4. Real, enduring friends. Guys need at least one other guy to balance the opinion of the crowd and reduce the isolation inherent in the guy experience. Further, nurturing female friendships cuts down on the objectification of women because guys learn to relate to real girls. Either way, one genuine friendship can be enough to make a real difference for guys who are really struggling through adolescence.
Redefining manhood: Just guys
Having spent over 25 years studying and working with boys, psychologist Michael Gurian poses the question, “What is the purpose of boys?” The answer from our culture seems to be, “We don’t know.”[[Michael Gurian, The Purpose of Boys: Helping Our Sons Find Meaning, Significance, and Direction in Their Lives (San Francisco: Jossey-Bass, 2009), 4.]] No wonder, then, that adolescent boys seem to lack a sense of direction. One of Gurian’s key insights in his book The Purpose of Boys is that boys often need to be led to purpose before they can lead themselves or others in purposeful ways. They need communities of purpose around them to help them develop a purpose as boys—and as men.
Men, for better or worse, will define manhood to our boys. And if men aren’t around to define, model, and usher boys into manhood, other boys will do it on their (and our) behalf. Boys initiating boys into manhood (fraternities and sports team hazing offers plenty of ripe examples here) plunge males deeper into the abyss of Guyland.
Together with dads and other men in our church, we as both male and female youth workers can create meaningful rituals that help answer the question, “What does it mean to be a man?” One all-boys’ school in Maryland defines this through a five-week service trip each year to the Dominican Republic, during which time the boys learn to work hard and live simply, all for the sake of others. The answer to the question about purpose becomes “using your strength in the service of others.” [[Leonard Sax, Boys Adrift: The Five Factors Driving the Growing Epidemic of Unmotivated Boys and Underachieving Young Men (New York: Basic Books, 2007), 181.]] Giving all we have to serve others doesn’t sound like an all-American definition of manhood, but it does sound an awful lot like the Bible.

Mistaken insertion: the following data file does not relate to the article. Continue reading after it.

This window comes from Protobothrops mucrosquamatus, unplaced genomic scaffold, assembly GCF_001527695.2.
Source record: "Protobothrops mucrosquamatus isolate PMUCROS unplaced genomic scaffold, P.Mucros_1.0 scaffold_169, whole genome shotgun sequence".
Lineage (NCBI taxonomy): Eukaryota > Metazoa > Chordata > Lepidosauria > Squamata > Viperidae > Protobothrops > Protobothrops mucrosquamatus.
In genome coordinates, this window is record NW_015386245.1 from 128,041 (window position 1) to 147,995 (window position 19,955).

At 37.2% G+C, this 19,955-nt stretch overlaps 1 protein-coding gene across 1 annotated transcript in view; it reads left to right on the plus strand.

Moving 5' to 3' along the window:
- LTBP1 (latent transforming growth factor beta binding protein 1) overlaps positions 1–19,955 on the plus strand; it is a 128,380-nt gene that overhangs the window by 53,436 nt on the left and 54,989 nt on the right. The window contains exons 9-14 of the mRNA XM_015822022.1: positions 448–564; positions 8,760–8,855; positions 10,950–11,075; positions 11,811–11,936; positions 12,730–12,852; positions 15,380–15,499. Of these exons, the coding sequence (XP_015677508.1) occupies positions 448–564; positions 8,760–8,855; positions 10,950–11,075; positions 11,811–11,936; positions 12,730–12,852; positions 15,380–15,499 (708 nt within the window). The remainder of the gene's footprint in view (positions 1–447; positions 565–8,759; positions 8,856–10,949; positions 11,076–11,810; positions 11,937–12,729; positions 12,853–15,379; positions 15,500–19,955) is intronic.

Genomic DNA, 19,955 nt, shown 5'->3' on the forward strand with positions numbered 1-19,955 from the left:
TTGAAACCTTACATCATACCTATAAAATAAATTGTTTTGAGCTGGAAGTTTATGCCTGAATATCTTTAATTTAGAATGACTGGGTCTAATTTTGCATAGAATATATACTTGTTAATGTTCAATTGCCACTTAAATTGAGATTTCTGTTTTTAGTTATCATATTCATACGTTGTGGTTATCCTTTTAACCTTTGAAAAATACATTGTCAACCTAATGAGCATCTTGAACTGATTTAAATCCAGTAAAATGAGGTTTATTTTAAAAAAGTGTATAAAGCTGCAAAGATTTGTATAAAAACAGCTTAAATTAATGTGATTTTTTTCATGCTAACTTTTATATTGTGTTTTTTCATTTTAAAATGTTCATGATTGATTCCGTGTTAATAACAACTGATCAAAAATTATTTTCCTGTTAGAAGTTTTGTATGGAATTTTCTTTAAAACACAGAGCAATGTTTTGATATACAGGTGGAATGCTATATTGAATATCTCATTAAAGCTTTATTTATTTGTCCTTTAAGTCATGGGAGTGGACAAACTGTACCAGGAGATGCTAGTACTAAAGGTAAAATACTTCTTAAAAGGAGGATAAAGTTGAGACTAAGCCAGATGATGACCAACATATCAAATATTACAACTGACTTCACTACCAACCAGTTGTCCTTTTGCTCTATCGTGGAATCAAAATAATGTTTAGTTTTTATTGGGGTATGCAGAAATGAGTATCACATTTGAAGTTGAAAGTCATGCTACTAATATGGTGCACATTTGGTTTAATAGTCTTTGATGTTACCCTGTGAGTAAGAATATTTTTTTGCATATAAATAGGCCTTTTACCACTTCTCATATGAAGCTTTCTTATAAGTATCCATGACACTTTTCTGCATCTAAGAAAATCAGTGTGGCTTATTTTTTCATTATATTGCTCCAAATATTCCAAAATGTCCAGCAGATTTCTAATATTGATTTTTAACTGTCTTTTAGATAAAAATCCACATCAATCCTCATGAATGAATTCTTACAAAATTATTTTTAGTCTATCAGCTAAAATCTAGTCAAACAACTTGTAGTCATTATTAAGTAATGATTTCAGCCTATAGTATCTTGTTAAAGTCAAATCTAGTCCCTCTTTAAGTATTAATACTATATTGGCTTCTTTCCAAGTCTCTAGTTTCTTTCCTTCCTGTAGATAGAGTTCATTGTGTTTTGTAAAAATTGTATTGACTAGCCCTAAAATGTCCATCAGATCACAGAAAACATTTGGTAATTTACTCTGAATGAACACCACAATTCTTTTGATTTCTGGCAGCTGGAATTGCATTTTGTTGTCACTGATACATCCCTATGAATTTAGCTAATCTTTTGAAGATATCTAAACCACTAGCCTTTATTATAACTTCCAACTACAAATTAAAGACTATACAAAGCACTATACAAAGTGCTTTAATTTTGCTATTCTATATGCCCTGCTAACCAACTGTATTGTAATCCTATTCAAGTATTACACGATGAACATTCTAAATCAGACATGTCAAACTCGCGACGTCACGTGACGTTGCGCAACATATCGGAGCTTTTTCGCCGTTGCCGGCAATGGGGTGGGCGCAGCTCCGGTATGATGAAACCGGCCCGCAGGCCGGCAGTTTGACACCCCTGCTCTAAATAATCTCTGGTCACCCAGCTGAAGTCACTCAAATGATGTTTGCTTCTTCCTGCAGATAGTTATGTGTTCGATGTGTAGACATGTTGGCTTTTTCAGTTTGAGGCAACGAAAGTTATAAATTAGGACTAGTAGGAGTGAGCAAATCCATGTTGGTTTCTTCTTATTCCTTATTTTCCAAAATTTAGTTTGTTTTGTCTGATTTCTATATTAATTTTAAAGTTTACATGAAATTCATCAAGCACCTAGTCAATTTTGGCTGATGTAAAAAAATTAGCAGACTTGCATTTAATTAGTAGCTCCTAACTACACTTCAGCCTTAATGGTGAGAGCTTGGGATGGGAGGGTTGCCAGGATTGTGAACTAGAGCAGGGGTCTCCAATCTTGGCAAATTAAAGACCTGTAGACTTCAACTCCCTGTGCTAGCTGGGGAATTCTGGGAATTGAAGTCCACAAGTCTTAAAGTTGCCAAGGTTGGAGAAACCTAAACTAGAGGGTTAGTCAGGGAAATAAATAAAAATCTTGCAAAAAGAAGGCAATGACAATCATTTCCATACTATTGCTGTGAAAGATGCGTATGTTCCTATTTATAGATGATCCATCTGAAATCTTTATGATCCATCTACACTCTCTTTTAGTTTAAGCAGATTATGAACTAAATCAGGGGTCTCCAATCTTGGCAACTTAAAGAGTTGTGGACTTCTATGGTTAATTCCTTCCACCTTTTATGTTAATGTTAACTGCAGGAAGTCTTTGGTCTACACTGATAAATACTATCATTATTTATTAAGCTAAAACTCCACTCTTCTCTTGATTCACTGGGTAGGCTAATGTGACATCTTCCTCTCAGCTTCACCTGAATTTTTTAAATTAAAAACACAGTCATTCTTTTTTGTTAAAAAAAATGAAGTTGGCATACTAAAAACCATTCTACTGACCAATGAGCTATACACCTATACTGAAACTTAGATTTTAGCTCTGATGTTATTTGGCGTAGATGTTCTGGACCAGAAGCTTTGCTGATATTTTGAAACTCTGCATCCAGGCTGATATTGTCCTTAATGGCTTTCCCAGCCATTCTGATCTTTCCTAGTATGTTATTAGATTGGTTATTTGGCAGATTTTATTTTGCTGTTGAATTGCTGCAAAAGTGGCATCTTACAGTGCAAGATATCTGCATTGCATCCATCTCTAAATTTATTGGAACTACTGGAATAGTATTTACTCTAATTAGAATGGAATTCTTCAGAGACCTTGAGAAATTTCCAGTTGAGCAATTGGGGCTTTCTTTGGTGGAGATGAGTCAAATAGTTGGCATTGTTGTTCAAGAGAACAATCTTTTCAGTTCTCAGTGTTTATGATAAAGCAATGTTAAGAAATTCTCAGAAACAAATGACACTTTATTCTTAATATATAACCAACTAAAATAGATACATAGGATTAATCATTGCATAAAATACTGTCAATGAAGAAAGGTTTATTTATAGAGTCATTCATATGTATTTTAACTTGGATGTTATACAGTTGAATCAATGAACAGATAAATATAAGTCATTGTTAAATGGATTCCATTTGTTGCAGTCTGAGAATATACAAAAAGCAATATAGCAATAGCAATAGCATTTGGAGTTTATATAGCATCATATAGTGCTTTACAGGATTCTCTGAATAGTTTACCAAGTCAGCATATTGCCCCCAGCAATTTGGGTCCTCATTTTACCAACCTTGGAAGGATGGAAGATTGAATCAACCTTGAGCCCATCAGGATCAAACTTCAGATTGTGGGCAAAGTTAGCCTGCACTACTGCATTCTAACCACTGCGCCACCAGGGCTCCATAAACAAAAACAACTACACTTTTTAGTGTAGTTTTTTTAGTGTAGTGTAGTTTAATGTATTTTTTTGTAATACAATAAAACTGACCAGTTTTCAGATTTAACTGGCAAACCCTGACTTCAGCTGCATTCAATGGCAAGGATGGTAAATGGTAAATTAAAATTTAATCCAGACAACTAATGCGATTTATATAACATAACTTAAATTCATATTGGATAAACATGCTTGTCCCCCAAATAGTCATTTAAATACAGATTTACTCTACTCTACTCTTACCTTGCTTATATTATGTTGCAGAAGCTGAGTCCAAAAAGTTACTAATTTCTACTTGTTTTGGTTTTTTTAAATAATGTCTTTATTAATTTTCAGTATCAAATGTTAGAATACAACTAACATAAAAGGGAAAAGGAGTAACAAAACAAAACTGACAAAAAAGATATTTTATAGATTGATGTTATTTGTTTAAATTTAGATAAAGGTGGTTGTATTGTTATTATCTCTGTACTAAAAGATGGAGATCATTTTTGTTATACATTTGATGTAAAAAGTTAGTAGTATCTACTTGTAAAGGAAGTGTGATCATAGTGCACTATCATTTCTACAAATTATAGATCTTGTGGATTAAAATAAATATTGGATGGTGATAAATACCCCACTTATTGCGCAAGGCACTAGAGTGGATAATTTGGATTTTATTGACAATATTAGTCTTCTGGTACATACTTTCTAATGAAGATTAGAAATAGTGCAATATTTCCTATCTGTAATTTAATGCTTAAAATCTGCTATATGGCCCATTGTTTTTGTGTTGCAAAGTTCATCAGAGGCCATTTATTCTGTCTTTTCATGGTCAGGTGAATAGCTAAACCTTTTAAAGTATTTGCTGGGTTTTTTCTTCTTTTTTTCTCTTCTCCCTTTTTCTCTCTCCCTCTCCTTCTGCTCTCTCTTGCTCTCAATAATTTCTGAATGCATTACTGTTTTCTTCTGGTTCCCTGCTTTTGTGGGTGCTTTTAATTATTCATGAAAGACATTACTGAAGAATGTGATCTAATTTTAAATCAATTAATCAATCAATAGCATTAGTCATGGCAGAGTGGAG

On that journey, we can help guys learn to speak out against injustice in their own communities and around the world. As Kimmel concludes, “Guys who are ‘just guys’ can become just guys—guys who are capable of acting ethically, of doing the right thing, of standing up against the centripetal pull of Guyland…They can actually become men.” [[Michael Kimmel, Guyland, 267.]] The perpetuation of the worst behaviors is fed by our own silence and our inability to help guys speak out. Instead, we can help them see God’s heart for the oppressed and set them free to advocate and act on behalf of others.
A big key is to get boys connected with older generations. If mentors aren’t jumping out of the shadows to nurture adolescent boys, go hunting for them. Explore opportunities for guys to serve the senior men’s group at your church in some way, or to volunteer at a local nursing home. Find fathers whose sons have left home, and invite them to join another boy on his journey.
Leading forward: Alternative paths
Below are a few more ideas for inviting guys to crawl out of the darkness of Guyland and engage each other, girls, adults, and God in new ways: